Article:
The neurobiological effect of a-syn on aspects of adult neurogenesis is still not well understood, although in recent years several studies addressed this in both the hippocampal dentate gyrus as well as the SVZ/OB system in tg animal models and murine embryonic stem cells [11,15,23–26]. Specifically the use of conditional tg mouse models has proven that the impairment of adult neurogenesis is reversibly modulated by a-syn [27–29]. In this study we investigated the effect of high levels of WTS expression under the control of the mThy1 promoter on different aspects of OB adult neurogenesis and delineated a dissociation of the expression level versus temporal expression pattern on survival and differentiation of new neurons by comparison to the PDGF WTS tg mouse.
Impairment of dopaminergic olfactory bulb neurogenesis may be linked to olfactory deficits in mThy1 animals
Adult OB neurogenesis is regulated by external cues such as odor exposure [18,30–32]. It has been convincingly shown that a continuous turnover of newly generated neurons from the SVZ/OB system that integrate as interneurons to the network of the murine OB optimizes olfactory performance [8,18,33]. Our results indicate unchanged rates for SVZ proliferation and survival of newly generated cells in the GCL and GLOM of the OB in mThy1 animals, but a trend towards a reduction in dopaminergic differentiation in the GLOM (p = 0.07) and a significant reduction of newly generated dopaminergic neurons in the GLOM by 61% (p = 0.04).
Repeatedly studies have found a functional connection between dopaminergic OB neurogenesis and olfactory function in the past: In a murine model of impaired neural progenitor cell migration, reduced levels of dopaminergic OB neurogenesis were associated with deficits in fine olfactory discrimination tasks . Furthermore the knock-out of midkine, a growth factor involved in cell migration and neurogenesis, has been shown to cause a partial loss of dopaminergic neurons and depletion of dopamine in the OB, resulting in pronounced olfactory discrimination deficits . A loss of dopaminergic neurons in the OB GLOM by introducing a dopaminergic lesion (6-OHDA into the OB GLOM) caused olfactory deficits that were restored by endogenous adult neurogenesis within one month on a cellular and two months on a functional level .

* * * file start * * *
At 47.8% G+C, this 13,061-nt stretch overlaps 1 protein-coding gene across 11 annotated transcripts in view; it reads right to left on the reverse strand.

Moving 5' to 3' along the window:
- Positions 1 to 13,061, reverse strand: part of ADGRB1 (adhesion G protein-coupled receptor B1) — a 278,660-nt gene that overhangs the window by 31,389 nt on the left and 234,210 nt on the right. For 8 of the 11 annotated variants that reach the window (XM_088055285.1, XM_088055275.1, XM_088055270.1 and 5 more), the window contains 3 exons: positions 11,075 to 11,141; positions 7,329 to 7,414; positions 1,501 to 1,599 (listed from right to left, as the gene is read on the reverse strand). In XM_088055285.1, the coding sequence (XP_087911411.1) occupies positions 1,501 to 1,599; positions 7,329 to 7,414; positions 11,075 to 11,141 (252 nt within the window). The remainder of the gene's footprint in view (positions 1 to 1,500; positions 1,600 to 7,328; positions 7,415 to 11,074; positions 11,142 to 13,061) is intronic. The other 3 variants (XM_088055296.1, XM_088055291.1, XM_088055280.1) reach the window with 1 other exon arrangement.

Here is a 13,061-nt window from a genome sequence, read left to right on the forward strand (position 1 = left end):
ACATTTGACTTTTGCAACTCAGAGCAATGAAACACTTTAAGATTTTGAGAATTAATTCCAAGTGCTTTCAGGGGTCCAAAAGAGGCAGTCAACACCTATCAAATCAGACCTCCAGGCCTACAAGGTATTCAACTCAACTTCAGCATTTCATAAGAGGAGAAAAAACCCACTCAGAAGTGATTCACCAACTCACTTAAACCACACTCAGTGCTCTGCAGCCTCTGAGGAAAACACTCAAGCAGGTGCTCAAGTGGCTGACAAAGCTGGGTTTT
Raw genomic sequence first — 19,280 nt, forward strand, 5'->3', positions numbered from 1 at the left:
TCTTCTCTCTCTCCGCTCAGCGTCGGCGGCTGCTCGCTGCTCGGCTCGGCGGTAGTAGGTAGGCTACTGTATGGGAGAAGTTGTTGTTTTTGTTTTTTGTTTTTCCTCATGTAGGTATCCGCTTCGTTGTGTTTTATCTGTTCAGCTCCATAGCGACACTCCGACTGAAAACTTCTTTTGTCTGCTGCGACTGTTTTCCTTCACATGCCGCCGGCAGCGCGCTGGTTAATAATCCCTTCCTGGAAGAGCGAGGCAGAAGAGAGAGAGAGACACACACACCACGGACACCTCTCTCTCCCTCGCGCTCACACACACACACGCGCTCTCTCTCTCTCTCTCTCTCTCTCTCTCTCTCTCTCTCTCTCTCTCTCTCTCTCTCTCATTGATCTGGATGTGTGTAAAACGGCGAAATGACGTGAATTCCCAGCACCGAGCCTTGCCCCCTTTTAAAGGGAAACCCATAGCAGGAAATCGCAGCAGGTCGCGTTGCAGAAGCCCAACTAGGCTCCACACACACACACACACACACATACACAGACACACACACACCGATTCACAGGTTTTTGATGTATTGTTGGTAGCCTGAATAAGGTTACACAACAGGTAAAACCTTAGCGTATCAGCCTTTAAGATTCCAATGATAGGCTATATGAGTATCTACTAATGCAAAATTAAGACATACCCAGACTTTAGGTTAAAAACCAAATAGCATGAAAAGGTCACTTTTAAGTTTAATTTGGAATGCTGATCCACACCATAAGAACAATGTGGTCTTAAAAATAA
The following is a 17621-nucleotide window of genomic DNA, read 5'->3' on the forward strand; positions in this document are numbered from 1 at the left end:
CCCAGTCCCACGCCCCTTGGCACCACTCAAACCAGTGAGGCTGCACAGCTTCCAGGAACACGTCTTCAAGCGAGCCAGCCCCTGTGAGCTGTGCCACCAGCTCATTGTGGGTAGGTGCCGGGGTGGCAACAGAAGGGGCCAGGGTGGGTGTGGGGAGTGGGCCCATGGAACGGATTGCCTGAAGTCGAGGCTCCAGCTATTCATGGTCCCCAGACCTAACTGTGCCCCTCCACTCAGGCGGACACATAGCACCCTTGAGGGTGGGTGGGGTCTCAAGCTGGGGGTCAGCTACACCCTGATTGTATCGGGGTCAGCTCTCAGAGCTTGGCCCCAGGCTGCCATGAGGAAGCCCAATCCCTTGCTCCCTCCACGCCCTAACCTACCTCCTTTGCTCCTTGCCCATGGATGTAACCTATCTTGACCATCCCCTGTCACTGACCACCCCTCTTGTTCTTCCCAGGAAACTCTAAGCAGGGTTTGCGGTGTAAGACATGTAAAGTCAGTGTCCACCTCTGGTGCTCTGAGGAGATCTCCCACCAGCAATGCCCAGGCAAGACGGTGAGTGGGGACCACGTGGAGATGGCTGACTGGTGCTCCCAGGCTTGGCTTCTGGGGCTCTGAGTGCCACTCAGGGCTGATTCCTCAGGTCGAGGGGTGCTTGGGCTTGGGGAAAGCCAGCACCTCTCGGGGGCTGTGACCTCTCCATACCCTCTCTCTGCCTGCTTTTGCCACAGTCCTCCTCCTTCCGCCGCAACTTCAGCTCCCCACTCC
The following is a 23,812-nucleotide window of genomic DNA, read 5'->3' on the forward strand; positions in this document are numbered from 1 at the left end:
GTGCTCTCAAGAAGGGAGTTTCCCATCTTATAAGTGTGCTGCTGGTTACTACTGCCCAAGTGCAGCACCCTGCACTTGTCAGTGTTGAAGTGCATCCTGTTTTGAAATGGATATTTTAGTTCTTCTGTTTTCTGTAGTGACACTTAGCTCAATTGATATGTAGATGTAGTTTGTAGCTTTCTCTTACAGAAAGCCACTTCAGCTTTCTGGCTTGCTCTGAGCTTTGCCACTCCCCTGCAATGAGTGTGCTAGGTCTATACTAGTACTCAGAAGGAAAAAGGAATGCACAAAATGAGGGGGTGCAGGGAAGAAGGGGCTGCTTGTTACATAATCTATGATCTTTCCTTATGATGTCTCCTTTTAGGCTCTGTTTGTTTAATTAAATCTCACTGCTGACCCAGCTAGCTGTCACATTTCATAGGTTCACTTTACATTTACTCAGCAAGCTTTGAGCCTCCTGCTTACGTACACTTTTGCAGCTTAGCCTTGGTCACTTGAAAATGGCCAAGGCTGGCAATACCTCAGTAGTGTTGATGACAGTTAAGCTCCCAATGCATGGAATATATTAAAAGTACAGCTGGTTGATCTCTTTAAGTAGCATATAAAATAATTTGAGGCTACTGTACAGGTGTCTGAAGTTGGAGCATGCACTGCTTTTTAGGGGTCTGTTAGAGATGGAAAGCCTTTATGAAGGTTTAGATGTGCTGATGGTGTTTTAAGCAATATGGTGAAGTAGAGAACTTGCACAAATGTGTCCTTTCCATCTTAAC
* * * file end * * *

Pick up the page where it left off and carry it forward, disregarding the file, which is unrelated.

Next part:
Previous behavioral studies in mThy1 WTS tg animals used paradigms of odor detection, discrimination and identification and showed—among other sensorimotor deficits—a significant olfactory dysfunction, present at the age of 5–6 months [12,37]. At this time point protein-K resistant a-syn inclusions were reported throughout the OB . Our results of decreased levels of OB neurogenesis in this murine model offer an additional path of explanation for this behavioral deficit and confirm previous speculations in this direction by Fleming and colleagues .
Temporal expression of a-Synuclein separately influences cell survival and differentiation in newly generated OB neurons
We found higher levels of WTS expression in the OB of mThy1 than PDGF tg animals, confirming previous studies [10,14,37]. The significant reduction of newly generated dopaminergic neurons in the GLOM of mThy1 animals was due to a reduction in dopaminergic differentiation at unchanged levels of proliferation and survival. In contrast, the marked deficits in adult OB neurogenesis in PDGF animals were mainly due to decreased cell survival (-50%) at an unchanged level of neuronal (GCL) and dopaminergic (GLOM) cell differentiation resulting in decreased numbers of newly generated neurons by 50% in the GCL and 59% in the GLOM .
Reports from cell-free experimental systems, yeast, neurons derived from mouse embryonic stem cells, as well as human SCNA-gene duplications and triplications indicate a dose-dependent effect of a-syn toxicity [39–43]. WTS expression in mThy1 brains has previously been shown to be 4–8x higher than in the PDGF strain on an mRNA level [10,20], which we confirmed by demonstrating a significant difference in a-syn protein expression. In comparison to the severely impaired OB neurogenesis found in PDGF animals, the relatively mild impairment of adult olfactory neurogenesis in mThy1 animals shown in this work does not support a dose-dependent a-syn toxicity for adult olfactory neurogenesis.
Our interpretation is that not only the expression level, but in particular the temporal expression of WTS in tg mThy1 and PDGF animals seems to influence aspects of adult neurogenesis. The coexpression analysis in this study showed that WTS tg expression during the maturation process of a newly generated neuron commences at a much later stage under mThy1, than under PDGF promoter control. In addition, data from the phylogenetic activity of both promoter elements point in the same direction: while mThy1 reaches a stable expression from postnatal day 7 onwards , PDGF is already prenatally active .